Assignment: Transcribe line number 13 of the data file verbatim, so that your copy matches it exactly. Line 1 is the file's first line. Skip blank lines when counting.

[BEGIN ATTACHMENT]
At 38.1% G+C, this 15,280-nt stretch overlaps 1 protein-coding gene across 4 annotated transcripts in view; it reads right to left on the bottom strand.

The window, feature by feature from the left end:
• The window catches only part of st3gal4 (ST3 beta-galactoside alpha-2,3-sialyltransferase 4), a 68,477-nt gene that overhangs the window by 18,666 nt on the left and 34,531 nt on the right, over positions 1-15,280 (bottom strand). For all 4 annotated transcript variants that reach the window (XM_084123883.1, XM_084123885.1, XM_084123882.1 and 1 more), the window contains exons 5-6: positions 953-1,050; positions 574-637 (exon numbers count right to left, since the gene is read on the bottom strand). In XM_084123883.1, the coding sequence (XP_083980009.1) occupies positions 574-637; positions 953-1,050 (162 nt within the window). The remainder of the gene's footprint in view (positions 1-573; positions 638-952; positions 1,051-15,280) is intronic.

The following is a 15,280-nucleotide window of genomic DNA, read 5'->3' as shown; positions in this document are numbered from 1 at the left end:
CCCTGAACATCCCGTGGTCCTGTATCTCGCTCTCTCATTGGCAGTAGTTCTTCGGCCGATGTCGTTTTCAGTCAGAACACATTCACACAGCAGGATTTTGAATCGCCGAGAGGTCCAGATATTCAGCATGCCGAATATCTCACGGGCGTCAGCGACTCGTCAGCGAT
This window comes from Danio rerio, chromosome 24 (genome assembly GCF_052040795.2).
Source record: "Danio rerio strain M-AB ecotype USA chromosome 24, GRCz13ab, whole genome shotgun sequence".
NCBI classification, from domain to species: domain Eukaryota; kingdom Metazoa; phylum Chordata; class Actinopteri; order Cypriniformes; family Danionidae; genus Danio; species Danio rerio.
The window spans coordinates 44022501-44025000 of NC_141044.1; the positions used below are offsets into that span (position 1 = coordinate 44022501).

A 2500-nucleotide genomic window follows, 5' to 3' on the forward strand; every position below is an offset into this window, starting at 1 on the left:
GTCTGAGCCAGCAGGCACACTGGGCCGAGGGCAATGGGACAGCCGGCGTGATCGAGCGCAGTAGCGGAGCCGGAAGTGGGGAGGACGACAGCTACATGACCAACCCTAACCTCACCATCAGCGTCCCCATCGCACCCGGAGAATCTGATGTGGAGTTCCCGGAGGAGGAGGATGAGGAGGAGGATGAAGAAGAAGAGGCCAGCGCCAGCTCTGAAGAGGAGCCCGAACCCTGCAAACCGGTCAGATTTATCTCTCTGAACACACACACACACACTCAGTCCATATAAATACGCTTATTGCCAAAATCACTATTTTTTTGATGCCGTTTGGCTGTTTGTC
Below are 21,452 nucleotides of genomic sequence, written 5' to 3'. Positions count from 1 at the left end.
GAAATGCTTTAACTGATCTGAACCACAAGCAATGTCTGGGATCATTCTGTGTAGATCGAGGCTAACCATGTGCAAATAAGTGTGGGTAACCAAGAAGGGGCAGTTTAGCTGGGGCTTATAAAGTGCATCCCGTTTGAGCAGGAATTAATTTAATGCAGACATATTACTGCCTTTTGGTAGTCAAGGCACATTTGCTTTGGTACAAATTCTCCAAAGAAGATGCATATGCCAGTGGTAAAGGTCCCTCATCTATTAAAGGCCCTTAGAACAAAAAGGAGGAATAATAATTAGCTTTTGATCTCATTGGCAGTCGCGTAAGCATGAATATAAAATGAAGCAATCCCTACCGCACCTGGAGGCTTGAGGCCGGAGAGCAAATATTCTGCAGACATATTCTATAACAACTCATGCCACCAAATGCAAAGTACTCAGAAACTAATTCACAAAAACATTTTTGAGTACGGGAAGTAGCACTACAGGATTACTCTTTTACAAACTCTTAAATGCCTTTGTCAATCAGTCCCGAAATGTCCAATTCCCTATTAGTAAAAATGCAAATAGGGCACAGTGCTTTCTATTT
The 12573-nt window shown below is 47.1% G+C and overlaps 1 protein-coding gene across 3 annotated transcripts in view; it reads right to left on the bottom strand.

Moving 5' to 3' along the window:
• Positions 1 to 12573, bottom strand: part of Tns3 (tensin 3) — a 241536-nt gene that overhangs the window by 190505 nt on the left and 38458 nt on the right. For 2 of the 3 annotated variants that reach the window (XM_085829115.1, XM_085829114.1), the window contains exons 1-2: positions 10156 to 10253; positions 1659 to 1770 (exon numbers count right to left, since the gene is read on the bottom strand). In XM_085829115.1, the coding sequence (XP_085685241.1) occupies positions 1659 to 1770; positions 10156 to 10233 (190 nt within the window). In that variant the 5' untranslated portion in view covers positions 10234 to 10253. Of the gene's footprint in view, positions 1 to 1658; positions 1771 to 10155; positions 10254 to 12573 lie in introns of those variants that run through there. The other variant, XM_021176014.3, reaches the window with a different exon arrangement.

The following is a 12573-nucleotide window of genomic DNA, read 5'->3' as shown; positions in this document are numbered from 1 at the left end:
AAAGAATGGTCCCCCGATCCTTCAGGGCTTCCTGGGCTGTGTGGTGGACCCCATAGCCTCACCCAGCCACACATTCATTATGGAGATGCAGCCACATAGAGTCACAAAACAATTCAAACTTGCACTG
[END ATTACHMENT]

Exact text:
GAAATGCTTTAACTGATCTGAACCACAAGCAATGTCTGGGATCATTCTGTGTAGATCGAGGCTAACCATGTGCAAATAAGTGTGGGTAACCAAGAAGGGGCAGTTTAGCTGGGGCTTATAAAGTGCATCCCGTTTGAGCAGGAATTAATTTAATGCAGACATATTACTGCCTTTTGGTAGTCAAGGCACATTTGCTTTGGTACAAATTCTCCAAAGAAGATGCATATGCCAGTGGTAAAGGTCCCTCATCTATTAAAGGCCCTTAGAACAAAAAGGAGGAATAATAATTAGCTTTTGATCTCATTGGCAGTCGCGTAAGCATGAATATAAAATGAAGCAATCCCTACCGCACCTGGAGGCTTGAGGCCGGAGAGCAAATATTCTGCAGACATATTCTATAACAACTCATGCCACCAAATGCAAAGTACTCAGAAACTAATTCACAAAAACATTTTTGAGTACGGGAAGTAGCACTACAGGATTACTCTTTTACAAACTCTTAAATGCCTTTGTCAATCAGTCCCGAAATGTCCAATTCCCTATTAGTAAAAATGCAAATAGGGCACAGTGCTTTCTATTT